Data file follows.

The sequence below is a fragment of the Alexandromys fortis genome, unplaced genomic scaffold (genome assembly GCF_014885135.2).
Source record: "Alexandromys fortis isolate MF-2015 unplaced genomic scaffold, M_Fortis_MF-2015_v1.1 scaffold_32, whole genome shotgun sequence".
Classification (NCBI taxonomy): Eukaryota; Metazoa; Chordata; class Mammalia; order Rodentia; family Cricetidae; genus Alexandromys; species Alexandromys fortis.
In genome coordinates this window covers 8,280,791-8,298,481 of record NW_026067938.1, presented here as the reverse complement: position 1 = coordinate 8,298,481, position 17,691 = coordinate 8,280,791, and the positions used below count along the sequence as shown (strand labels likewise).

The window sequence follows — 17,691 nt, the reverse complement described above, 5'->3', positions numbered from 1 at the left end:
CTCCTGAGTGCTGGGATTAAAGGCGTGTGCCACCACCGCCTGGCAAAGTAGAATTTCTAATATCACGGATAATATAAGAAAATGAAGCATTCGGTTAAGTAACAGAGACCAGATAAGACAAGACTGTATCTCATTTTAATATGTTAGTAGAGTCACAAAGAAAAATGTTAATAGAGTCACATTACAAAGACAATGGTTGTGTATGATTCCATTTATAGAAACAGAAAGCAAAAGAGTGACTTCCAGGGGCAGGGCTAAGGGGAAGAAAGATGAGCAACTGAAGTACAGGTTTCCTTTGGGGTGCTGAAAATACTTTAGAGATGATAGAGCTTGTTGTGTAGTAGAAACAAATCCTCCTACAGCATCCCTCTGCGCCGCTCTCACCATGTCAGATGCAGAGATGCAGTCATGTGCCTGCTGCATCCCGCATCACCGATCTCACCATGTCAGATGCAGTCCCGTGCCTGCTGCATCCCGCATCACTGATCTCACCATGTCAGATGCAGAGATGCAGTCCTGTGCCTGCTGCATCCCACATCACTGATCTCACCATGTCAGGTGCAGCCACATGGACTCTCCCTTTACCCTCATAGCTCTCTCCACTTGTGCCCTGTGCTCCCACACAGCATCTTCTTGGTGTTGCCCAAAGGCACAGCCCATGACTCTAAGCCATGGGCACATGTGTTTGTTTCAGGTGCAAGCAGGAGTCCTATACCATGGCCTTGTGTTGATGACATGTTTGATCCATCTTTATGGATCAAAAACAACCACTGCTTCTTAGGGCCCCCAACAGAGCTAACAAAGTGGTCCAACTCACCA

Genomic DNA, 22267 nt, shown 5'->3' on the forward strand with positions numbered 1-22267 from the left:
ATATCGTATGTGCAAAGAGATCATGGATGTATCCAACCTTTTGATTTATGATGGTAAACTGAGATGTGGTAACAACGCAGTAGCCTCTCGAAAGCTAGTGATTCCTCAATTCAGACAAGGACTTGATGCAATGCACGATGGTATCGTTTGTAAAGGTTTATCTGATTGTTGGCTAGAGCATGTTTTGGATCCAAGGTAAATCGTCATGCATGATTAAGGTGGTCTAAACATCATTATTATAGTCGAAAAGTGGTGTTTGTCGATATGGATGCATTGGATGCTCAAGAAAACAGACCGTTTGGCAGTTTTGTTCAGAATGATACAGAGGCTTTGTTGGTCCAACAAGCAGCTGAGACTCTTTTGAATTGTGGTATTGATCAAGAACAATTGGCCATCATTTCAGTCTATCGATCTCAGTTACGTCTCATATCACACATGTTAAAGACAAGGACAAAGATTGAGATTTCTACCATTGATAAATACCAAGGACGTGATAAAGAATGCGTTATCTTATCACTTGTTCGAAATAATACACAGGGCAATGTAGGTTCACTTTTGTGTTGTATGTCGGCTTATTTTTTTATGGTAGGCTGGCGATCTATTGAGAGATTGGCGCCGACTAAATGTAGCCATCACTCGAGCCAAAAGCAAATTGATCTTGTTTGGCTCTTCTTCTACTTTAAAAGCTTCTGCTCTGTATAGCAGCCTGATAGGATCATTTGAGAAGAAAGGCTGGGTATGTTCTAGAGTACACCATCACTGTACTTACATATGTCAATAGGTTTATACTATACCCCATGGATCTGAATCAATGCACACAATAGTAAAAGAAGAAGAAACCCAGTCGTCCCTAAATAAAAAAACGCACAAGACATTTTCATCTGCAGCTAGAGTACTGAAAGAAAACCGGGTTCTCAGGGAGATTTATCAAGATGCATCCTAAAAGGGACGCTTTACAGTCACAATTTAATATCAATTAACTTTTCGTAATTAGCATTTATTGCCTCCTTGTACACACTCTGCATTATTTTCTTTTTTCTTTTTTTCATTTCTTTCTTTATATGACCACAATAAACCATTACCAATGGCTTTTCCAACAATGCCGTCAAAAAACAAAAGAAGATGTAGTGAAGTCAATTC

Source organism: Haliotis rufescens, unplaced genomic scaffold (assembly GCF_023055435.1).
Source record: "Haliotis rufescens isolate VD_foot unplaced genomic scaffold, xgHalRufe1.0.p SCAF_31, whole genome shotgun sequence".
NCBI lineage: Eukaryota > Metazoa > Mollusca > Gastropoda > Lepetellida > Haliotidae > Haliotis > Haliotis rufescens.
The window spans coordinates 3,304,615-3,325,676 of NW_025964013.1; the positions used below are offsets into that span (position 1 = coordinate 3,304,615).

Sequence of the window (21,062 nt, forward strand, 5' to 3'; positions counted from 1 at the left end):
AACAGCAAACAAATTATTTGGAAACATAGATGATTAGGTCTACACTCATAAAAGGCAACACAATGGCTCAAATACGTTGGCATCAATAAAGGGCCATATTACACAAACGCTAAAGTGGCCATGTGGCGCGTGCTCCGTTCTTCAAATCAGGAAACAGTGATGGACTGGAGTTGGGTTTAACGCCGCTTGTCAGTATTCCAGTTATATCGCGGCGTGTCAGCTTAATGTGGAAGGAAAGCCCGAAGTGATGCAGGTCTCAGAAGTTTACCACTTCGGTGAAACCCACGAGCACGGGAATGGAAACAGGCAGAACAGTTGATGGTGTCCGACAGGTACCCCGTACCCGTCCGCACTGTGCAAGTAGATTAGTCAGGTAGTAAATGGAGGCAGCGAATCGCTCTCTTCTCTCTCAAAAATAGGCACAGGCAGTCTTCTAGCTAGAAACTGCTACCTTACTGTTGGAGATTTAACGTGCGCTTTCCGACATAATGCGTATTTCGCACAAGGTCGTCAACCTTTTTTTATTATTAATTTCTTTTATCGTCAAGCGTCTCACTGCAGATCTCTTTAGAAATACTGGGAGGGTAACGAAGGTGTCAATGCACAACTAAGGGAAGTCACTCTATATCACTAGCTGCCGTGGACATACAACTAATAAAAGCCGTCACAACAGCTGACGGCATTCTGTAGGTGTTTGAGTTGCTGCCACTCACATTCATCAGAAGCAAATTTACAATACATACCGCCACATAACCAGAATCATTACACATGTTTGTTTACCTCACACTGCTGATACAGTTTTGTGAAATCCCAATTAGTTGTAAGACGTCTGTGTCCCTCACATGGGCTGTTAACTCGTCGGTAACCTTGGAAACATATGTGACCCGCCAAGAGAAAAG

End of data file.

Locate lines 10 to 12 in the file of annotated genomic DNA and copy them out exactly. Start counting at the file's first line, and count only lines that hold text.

Source record: "Haliotis rufescens isolate VD_foot unplaced genomic scaffold, xgHalRufe1.0.p SCAF_31, whole genome shotgun sequence".
NCBI lineage: Eukaryota > Metazoa > Mollusca > Gastropoda > Lepetellida > Haliotidae > Haliotis > Haliotis rufescens.
The window spans coordinates 3,304,615-3,325,676 of NW_025964013.1; the positions used below are offsets into that span (position 1 = coordinate 3,304,615).